One of the things I miss the most about riding Mimi in competition is her complete lack of explosiveness. She would spook at something, and be done. Interestingly enough, she had that “up” side that tended to appear at shows, especially large ones in new venues. But at distance rides? Never. Plenty of energy, and plenty of wanting to go forward, but I was never concerned about her bucking, rearing, spazzing and dumping me, or other variations of untoward behavior.

Friday evening, a couple dozen of us gathered for one of the “Zonie potlucks.” I’m skeptical of potlucks because so often it turns into everybody bringing a bag of chips or box of cookies and calling it good. Well, Zonies apparently love their food, because there was a glorious spread of main dishes, side dishes, and delicious homemade desserts. Yum. My contribution was a Mexican Street Corn salad, which seemed like a big hit since I only brought home a small amount of leftovers.

Ride briefing went by really quick — it seems like nothing had changed since the last time I had done the ride (2009). I should also add that this is my “anniversary” ride — it was Mimi’s and my first AERC ride back in 2005. We did the LD, and finished, and I’ve been hooked on this sport (despite questioning my sanity sometimes) ever since. 12 years in endurance…but that’s musings for another time and post.

Barb and I took the horses for a final walk around camp to stretch their legs, then retreated back to the warmth of the trailer. I was in bed at a decent time, and the 6:30 ride start meant the alarm was set for early, but not unreasonable.

Ride start nerves were out in full force again Saturday morning, albeit not as bad as at Virginia City. Barb and I waited back at the trailer until the pack cleared out (To recap: it’s an uncontrolled, “shotgun” start [at least they don’t actually fire a gun anymore] that drops through a rocky wash, then opens up through an open field. And you sort of just roughly follow along what used to be an old two-track road but has gotten fairly overgrown. Not a conducive environment for two horses who are not known for having the best start line behavior.

So we waited until a couple minutes after the start, hand-walked over to the start, mounted up, and headed straight out. Since the pack was pretty much out of sight, we were able to pick up a polite trot right away, and that was that. Beeba was settled within the first couple of miles, and she was perfectly happy to trot along behind Barb’s horse K-Man.

We kept it to a nice trot through the sand wash that is basically the first 5 miles of the trail — each year, it gets a little bit shallower and more trottable. By the time we headed out of the wash, we had caught up to the tail-end of the pack, and just kept steadily trotting along, catching and passing people.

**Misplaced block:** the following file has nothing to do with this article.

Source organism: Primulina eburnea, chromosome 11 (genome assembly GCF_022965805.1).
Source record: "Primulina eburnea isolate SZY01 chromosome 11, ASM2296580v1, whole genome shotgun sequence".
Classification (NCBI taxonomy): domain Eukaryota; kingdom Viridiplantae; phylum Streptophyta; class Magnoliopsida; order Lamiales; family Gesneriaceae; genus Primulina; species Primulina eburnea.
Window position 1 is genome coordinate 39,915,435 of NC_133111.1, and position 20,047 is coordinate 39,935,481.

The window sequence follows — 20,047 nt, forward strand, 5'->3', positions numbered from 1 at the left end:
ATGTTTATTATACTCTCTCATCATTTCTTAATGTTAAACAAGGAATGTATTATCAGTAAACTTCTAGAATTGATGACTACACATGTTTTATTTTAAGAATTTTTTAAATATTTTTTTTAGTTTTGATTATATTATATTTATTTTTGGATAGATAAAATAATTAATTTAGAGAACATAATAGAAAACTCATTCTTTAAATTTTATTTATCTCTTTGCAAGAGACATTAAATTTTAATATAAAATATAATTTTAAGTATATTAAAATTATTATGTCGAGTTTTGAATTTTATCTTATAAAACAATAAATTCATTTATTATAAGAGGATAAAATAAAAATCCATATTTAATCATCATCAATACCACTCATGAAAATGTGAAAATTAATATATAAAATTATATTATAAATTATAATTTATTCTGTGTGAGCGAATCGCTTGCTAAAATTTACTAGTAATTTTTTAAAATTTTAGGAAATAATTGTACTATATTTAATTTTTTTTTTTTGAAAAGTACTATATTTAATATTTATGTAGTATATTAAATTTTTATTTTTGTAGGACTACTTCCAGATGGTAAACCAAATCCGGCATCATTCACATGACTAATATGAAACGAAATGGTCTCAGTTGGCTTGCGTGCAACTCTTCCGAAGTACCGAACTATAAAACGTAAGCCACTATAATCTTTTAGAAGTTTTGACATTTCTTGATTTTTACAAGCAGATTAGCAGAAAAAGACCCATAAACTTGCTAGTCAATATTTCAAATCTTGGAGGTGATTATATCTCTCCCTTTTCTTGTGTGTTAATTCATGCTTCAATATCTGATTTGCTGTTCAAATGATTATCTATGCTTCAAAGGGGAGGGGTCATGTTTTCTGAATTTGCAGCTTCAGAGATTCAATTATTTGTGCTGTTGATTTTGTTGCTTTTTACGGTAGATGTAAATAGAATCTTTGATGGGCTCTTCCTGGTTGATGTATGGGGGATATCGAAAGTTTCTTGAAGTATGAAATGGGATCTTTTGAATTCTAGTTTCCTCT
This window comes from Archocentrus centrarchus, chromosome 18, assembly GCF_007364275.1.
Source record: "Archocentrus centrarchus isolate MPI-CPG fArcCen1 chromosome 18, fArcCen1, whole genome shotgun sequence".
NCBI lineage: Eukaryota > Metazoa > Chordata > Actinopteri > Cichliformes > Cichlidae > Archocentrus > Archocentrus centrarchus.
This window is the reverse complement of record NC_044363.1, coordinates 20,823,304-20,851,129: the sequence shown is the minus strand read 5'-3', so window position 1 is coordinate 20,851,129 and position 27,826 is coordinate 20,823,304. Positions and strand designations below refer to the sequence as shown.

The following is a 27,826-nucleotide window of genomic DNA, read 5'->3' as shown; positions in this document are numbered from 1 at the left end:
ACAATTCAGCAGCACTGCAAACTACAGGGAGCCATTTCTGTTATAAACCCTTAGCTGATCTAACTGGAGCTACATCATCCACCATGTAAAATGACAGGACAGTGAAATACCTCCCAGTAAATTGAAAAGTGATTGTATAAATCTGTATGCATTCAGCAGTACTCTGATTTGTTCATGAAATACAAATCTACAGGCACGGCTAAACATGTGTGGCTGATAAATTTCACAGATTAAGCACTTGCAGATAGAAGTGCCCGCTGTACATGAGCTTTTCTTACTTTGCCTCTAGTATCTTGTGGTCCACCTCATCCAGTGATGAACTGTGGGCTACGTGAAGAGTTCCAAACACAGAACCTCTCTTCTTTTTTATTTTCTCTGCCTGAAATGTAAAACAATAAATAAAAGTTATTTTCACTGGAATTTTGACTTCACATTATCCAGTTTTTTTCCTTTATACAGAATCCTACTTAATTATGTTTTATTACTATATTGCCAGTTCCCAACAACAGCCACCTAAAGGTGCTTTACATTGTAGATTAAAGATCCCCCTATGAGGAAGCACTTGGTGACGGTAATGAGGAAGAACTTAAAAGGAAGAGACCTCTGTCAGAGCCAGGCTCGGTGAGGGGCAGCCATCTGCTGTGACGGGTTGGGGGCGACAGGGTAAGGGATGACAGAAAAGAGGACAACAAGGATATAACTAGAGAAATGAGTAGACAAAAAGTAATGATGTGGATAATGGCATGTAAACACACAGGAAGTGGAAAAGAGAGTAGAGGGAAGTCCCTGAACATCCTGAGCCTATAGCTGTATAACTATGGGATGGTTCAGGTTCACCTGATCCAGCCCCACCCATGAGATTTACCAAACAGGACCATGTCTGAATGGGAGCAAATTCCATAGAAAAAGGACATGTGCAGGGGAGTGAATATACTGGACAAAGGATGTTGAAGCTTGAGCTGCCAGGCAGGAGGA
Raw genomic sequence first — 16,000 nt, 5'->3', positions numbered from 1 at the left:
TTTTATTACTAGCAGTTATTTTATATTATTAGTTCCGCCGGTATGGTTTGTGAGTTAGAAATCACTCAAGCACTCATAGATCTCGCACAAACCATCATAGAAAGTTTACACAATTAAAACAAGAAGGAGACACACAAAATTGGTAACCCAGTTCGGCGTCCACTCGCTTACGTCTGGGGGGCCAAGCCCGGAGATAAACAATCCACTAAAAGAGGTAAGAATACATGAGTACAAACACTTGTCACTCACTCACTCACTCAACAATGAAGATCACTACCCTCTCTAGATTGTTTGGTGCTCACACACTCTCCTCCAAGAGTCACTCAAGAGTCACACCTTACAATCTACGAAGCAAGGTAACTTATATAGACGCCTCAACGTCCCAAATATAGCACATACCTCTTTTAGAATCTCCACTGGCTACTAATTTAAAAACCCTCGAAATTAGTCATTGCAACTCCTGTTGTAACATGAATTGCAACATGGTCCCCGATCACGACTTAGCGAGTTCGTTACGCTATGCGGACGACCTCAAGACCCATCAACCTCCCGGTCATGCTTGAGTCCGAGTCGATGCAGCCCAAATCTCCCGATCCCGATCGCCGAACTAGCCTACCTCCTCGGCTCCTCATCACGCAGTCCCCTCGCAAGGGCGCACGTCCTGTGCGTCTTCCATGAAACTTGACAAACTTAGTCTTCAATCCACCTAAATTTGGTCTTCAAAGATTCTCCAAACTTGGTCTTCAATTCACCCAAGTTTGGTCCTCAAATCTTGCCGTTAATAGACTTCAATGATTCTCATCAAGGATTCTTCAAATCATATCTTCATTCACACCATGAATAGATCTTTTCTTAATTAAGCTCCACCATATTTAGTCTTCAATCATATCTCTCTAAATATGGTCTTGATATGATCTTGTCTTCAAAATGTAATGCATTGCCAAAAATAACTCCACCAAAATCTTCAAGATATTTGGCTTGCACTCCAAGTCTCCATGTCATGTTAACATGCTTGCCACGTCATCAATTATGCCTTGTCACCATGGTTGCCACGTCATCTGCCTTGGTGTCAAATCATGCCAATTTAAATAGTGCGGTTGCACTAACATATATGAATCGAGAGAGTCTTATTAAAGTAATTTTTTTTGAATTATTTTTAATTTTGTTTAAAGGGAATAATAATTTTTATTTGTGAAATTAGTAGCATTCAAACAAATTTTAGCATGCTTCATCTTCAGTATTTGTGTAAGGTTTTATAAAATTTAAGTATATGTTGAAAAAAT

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About 7 miles in, through the “rolling plains” section.

About 9 miles in, the trail hits one of my favorite sections: “the grapevine.” It’s roughly 7 miles up to the first vet check, and most of it is winding up through a canyon, twisting and turning in and out along a dry streambed, and then climbing up through manzanita bushes. So pretty, and so fun, especially on a athletic, agile horse.

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psychedelic endurance?

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out of the canyon and up into the manzanita. view is looking towards Prescott and the Bradshaw Mountains in the distance.

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in the manzanita tunnel, only a few miles out from the first vet check

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at the top of the climb, only about a mile from the check. (photo: John Kordish, Cowgirl Photography)

The approach into vet check 1, Mingus Springs Camp at mile 16, is about perfect. A downhill onto a two-track road, with lots of space to jump off and lead in.

By the time we walked to the troughs and Beeba drank, she was pulsed down — to 52. Vetted through, and then she set to work remedying those B’s on the gut sounds. In the course of about 20 minutes, she managed to stuff in a whole pan of mash, some hay, and start eyeballing some of the other horses’ mashes.

It was bit of a novelty to have a crew there, and to be able to hand the horse off to Kim and sit quietly and work through my own food cooler. Turkey lunch meat, cheese stick, and pasta salad all disappeared quickly, and then it was time to put the bridle back on, tighten the girth, and mount up, right on our out time.

I had kind of forgotten about parts of the next section — it involves quite a bit of forest road, combined with some sketchier “trails” to get from one road to another. And a lot of rocks. SO many rocks. After VC and this ride, I may have threatened that I didn’t want to see anything but a groomed sand arena for the next several months.